This urgent documentary about activist Layla Staats shows the faces and personal stories behind the struggle of First Nations reserves to receive a basic human right: drinkable water.
Stevie Salas, James Burns
In this urgent, hybrid, border-crossing documentary, activist Layla Staats is our guide to the struggle of First Nations reserves to receive a basic human right — drinkable water. Canadians often hear statistics about this: there are currently 32 long-term boil-water advisories in 28 communities throughout the country. But this film puts faces and personal stories to the numbers, in a very accessible way.
Boil Alert launches with a dramatic recreation of Staats’s life: her personal struggles, and reconnection with relatives and her Haudenosaunee roots. We then see her learning about the impacts of boil-water advisories, water toxicity, and environmental damage on Indigenous communities.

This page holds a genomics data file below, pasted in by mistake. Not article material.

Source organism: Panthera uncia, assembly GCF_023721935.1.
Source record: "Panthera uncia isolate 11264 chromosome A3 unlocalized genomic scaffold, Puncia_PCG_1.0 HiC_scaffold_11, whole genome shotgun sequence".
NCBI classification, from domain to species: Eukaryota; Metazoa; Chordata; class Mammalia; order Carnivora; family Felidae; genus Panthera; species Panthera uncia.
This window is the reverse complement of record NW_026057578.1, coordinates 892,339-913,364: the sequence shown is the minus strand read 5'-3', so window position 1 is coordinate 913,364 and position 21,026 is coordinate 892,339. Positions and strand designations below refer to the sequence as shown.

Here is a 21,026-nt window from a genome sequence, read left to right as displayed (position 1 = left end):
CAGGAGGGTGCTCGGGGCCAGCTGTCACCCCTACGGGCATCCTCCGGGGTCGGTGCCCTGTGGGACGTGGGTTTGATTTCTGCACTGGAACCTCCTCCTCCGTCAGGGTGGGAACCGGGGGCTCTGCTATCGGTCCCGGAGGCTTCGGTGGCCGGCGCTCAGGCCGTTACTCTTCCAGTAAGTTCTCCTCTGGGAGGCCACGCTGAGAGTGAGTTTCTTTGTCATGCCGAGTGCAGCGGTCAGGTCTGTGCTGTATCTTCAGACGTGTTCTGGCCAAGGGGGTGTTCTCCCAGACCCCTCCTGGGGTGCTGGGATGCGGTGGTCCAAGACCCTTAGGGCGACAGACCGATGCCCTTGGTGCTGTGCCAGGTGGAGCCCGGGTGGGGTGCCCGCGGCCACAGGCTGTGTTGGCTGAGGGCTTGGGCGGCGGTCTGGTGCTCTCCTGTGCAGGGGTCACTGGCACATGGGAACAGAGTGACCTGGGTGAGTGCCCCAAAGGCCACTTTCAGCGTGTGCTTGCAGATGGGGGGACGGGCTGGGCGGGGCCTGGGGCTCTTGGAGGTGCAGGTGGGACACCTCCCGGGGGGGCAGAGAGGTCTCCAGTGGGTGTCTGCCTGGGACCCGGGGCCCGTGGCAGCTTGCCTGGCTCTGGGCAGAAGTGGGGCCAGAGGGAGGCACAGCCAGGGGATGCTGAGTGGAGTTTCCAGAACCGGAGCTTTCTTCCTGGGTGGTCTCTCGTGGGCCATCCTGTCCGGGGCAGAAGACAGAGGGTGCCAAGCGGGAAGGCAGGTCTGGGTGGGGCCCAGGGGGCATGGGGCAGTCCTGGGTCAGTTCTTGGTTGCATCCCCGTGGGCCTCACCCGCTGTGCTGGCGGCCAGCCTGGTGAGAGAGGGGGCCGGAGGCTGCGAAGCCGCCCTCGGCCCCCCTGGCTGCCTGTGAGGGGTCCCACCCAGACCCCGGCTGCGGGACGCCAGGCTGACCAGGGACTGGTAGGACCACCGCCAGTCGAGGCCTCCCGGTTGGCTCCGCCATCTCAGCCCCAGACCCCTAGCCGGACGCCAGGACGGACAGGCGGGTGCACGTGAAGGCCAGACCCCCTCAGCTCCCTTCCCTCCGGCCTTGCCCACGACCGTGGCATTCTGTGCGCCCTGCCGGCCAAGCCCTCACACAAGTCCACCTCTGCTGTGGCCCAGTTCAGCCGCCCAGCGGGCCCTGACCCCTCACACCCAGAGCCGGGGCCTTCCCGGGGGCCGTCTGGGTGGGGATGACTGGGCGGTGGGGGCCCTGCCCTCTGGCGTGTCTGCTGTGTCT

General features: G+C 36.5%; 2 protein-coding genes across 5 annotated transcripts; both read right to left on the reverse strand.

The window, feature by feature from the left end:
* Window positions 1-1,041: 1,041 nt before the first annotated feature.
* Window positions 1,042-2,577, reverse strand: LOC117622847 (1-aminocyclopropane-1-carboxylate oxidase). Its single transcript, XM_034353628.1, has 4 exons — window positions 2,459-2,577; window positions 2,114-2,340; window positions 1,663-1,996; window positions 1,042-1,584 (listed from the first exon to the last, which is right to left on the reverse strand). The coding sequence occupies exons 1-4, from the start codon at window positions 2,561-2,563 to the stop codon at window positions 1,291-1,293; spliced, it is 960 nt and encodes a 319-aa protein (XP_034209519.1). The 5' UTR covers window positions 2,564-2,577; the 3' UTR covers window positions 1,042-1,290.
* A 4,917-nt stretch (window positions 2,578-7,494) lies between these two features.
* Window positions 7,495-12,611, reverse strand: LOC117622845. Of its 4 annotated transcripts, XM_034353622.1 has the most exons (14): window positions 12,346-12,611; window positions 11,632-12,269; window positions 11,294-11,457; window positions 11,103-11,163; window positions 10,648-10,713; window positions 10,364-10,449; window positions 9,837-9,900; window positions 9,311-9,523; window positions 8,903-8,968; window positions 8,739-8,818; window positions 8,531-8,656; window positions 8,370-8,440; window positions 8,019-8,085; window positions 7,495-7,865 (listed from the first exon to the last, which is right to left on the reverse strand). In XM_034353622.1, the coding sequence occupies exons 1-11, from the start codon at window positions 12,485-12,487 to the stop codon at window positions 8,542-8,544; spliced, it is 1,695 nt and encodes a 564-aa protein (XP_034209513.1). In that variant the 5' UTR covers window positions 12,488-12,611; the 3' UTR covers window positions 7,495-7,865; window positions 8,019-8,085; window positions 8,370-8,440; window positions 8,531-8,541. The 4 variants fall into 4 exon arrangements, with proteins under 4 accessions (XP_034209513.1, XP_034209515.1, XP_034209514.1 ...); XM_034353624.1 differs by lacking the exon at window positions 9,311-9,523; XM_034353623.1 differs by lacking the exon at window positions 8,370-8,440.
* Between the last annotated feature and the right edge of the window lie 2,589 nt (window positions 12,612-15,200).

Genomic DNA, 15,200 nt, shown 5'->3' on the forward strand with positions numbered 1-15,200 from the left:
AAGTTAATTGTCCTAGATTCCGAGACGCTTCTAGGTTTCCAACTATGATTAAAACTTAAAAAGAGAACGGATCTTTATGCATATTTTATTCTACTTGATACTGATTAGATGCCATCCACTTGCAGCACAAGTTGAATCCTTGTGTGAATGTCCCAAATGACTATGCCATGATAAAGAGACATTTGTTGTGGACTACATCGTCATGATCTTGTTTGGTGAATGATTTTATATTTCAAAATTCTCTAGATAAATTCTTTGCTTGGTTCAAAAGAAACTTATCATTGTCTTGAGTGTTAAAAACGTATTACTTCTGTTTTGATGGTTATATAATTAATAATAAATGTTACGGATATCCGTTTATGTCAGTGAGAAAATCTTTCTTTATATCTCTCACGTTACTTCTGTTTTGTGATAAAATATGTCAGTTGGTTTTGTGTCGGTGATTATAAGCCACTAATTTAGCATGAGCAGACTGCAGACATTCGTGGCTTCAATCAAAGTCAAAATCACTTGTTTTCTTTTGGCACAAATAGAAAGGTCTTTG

She travels to places like Neskantaga First Nation, a remote Oji-Cree community in northern Ontario that is only accessible via plane, speaking to community members who have never had clean, drinkable water in their lifetimes. Staats goes farther. She tracks the journey of the bottled water that is the current solution to boil-water advisories, joining in to unload packs of plastic bottles from a plane, deliver them from house to house, and witness all of the unrecycled plastic that’s left behind.
There are other incredibly poignant scenes. Staats visits a Navajo nation whose lands and water have been polluted by uranium mines. As a radiation meter climbs past the point of safety, it is clear that Indigenous people’s well-being hasn’t been a consideration for non-Indigenous decision makers — and that Staats’s fight is increasingly vital.
Official Selection, 2023 Toronto International Film Festival